A film about Northwest hip-hop from

Mash Hall

This is the birth of Mash Hall. It is a wonder to behold. Released on CD in 2004, this EP rocked Seattle’s hip-hop norms in the same way cubism changed painting in 1907. Mash Hall has roots in a few different subcultures, and feels strongly influenced by 90’s turntablist classics like Invisibl Skratch Piklz vs Da Klamz Uv Deth (1996) or Anti-Theft Device (1998). Songs are barely two minutes long, the aesthetic steers more toward punk than hip-hop or rap. But it’s not a punk record, these are 100% pure DJ and rap cuts of the highest grade. Don’t be alarmed if it doesn’t make sense immediately, Mash Hall is designed to create chaos. There is barely any method to the noisy madness.

The Mash Hall EP exists without a booklet or a barcode, it’s just a screen-printed disc in a clear slimcase. On the left side of the image, Christine Supreme strikes a b-girl pose. On the right is a dapper-dressed Ronnie Voice. Smack dab in the middle, wearing a “206” baseball cap and captured in a floor-rocking freeze, is DJ blesOne inhabiting his alter-ego “Bruce Illest.” This is one of the rarest and most valuable items in the Seattle hip-hop canon.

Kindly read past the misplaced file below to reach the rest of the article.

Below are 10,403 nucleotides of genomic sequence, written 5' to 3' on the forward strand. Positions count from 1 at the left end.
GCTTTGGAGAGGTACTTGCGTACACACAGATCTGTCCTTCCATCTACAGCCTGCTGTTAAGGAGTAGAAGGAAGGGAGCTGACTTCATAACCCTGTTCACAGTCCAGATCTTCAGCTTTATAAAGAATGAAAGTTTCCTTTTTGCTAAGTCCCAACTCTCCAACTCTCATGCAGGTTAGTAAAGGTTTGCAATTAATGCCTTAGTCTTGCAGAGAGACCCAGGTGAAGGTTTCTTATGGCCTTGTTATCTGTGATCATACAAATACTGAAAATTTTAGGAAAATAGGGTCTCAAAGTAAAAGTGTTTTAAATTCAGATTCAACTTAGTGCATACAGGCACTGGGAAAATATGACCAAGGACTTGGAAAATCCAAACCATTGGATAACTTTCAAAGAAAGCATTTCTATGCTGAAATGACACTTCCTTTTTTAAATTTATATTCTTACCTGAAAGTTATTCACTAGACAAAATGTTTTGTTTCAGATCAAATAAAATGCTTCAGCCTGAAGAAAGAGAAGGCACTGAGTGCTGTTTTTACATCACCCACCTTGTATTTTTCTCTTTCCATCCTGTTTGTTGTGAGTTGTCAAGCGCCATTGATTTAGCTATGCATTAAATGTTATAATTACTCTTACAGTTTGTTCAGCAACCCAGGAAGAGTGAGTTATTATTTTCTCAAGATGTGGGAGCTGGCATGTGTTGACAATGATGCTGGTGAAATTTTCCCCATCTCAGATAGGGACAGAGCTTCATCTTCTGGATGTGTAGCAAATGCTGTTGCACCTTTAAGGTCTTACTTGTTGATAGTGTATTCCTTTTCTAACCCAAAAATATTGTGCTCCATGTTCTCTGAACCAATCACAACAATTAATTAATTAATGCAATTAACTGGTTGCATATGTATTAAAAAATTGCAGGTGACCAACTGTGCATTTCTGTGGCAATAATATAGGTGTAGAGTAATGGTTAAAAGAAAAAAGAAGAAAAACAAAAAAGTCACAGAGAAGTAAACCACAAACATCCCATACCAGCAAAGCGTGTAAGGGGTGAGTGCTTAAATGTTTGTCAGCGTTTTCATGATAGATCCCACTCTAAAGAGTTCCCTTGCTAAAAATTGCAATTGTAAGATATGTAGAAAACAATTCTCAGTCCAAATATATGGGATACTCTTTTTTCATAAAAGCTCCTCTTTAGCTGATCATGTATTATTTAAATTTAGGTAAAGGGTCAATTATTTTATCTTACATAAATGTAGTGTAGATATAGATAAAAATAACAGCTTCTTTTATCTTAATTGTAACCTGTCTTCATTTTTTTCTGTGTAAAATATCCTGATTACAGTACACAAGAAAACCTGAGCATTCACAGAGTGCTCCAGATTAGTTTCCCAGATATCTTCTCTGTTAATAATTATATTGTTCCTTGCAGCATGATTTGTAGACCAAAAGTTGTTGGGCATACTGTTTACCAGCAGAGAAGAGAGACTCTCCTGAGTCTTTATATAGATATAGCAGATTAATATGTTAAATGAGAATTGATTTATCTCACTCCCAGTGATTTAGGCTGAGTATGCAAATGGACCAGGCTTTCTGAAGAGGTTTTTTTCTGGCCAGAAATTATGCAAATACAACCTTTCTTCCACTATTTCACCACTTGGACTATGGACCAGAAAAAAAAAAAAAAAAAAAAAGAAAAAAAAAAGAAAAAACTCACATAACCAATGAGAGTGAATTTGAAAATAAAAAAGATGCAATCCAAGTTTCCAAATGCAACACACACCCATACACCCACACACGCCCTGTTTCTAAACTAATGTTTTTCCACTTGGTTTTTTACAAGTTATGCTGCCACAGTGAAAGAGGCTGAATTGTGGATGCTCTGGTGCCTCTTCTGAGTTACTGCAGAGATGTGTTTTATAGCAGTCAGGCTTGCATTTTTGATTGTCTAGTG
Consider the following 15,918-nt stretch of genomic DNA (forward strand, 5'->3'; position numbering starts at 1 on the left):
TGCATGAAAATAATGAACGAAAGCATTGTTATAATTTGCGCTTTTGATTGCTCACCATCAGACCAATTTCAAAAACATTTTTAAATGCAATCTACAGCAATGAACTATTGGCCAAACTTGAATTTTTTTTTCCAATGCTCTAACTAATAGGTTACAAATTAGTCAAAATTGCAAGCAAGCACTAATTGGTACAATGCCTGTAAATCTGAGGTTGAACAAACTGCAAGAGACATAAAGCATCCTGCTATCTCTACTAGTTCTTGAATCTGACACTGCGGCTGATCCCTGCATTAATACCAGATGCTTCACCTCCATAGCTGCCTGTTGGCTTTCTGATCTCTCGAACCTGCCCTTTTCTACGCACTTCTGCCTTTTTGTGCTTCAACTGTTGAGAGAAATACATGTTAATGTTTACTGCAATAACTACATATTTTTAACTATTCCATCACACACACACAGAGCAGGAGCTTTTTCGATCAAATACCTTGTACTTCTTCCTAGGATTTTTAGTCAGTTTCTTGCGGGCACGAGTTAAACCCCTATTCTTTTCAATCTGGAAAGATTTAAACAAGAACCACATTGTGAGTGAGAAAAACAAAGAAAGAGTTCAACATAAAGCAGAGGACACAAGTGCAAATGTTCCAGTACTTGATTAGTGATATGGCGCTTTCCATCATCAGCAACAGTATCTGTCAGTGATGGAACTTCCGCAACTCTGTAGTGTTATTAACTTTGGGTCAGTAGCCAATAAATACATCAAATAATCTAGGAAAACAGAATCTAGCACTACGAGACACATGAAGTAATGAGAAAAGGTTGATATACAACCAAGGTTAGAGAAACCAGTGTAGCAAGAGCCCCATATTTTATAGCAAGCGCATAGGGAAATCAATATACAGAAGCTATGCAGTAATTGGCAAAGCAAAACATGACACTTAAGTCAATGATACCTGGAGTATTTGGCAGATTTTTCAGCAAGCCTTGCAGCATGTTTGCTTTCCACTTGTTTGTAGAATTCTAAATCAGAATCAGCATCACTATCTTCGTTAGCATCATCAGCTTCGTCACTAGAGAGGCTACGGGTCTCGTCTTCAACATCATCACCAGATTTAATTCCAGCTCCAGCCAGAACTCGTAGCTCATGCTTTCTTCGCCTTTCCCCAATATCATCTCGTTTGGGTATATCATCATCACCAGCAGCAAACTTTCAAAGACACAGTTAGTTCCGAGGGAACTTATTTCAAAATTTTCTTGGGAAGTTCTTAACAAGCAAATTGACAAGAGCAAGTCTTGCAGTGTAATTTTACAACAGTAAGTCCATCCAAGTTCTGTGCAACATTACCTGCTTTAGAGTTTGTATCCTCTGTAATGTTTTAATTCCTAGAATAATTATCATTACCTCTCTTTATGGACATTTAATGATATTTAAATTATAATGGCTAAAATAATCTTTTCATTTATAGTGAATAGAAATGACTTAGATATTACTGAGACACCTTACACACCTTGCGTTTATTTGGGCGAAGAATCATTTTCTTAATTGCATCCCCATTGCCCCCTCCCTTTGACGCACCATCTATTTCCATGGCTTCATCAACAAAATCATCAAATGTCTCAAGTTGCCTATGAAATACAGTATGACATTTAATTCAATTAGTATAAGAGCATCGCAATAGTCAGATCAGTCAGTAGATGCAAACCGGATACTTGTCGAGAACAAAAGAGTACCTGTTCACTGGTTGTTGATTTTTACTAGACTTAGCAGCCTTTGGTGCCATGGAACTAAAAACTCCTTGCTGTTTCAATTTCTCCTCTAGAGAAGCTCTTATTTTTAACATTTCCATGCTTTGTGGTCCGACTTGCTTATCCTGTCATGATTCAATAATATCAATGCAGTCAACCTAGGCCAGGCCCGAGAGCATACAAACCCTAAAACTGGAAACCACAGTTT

DJ blesOne introduced a whole new genre with this Mash Hall EP, I just wish there was a way to name it. Instructions: get a blender and add marching band, guitars, gunshots, drum loops, Chicago house, scratching, dope lyrics, reverb, distortion, and an entire bottle of Tabasco sauce. It’s amazing how much music has been vacuum-sealed into these six tracks on the EP. Every time you spin it Mash Hall sounds like it was just unleashed for the first time. Be prepared. (Written by Novocaine132.)

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